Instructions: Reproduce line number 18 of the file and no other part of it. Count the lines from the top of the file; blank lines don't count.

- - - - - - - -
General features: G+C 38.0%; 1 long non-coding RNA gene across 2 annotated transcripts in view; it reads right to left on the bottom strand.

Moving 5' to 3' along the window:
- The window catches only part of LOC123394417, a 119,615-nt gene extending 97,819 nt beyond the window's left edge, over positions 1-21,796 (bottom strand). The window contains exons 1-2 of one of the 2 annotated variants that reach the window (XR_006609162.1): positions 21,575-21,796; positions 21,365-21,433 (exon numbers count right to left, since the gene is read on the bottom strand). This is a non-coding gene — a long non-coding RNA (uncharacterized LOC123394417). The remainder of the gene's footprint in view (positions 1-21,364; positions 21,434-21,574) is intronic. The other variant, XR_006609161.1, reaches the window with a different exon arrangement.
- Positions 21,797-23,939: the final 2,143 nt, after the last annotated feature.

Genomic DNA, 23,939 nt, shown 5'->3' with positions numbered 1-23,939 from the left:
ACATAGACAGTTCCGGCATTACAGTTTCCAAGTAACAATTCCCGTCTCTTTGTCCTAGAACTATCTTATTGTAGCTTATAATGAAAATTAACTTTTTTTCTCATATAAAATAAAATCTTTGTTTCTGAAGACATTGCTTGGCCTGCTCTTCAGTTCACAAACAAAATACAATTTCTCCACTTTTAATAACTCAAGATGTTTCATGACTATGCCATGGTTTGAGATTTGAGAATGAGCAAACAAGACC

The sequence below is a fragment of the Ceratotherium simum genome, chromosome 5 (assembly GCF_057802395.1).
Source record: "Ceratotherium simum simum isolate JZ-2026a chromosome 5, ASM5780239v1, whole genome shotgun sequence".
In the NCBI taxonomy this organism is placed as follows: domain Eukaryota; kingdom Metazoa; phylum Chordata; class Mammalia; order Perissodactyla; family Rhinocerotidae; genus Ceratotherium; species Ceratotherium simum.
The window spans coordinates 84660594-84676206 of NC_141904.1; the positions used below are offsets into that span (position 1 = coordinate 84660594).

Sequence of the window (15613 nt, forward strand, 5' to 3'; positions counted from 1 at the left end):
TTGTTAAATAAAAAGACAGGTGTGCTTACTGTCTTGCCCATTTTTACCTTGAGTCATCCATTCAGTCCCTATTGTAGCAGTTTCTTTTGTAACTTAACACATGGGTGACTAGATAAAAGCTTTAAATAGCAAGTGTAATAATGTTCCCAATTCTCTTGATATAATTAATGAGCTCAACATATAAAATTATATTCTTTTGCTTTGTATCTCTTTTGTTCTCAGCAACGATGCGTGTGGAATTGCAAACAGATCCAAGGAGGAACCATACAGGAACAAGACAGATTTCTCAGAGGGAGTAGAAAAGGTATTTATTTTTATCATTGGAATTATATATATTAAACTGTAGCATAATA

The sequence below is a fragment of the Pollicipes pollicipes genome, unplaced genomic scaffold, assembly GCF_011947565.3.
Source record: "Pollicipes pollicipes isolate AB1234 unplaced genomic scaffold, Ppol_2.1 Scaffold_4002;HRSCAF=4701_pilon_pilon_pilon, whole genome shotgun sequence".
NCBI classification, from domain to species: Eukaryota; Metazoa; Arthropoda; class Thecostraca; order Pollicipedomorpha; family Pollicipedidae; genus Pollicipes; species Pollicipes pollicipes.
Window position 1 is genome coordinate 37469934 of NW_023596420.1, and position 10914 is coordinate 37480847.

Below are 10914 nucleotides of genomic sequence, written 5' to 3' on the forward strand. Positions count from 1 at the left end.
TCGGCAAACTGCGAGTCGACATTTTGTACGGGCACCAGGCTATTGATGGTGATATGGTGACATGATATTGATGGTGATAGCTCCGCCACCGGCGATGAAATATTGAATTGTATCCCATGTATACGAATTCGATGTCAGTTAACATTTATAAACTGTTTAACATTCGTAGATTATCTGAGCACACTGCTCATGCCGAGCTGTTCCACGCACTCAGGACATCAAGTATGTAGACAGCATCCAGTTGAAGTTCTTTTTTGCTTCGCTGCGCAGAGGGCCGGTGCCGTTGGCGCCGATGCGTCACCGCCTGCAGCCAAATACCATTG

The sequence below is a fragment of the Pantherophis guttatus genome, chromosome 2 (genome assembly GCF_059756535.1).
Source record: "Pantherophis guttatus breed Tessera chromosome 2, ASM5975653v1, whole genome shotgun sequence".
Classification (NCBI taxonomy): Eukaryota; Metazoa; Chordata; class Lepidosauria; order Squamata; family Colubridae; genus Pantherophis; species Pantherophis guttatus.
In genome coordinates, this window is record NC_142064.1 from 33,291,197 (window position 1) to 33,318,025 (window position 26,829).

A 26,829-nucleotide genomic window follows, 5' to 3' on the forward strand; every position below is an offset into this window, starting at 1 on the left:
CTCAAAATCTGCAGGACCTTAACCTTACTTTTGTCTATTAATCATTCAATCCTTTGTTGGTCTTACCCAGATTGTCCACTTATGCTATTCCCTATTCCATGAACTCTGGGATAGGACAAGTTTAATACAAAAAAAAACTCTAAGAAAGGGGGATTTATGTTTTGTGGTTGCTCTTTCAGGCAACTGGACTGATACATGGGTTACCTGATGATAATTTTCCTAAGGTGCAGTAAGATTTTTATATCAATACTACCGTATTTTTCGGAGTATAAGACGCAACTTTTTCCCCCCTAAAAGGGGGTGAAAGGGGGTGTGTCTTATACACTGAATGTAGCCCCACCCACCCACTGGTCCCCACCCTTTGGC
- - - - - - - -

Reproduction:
TCGGCAAACTGCGAGTCGACATTTTGTACGGGCACCAGGCTATTGATGGTGATATGGTGACATGATATTGATGGTGATAGCTCCGCCACCGGCGATGAAATATTGAATTGTATCCCATGTATACGAATTCGATGTCAGTTAACATTTATAAACTGTTTAACATTCGTAGATTATCTGAGCACACTGCTCATGCCGAGCTGTTCCACGCACTCAGGACATCAAGTATGTAGACAGCATCCAGTTGAAGTTCTTTTTTGCTTCGCTGCGCAGAGGGCCGGTGCCGTTGGCGCCGATGCGTCACCGCCTGCAGCCAAATACCATTG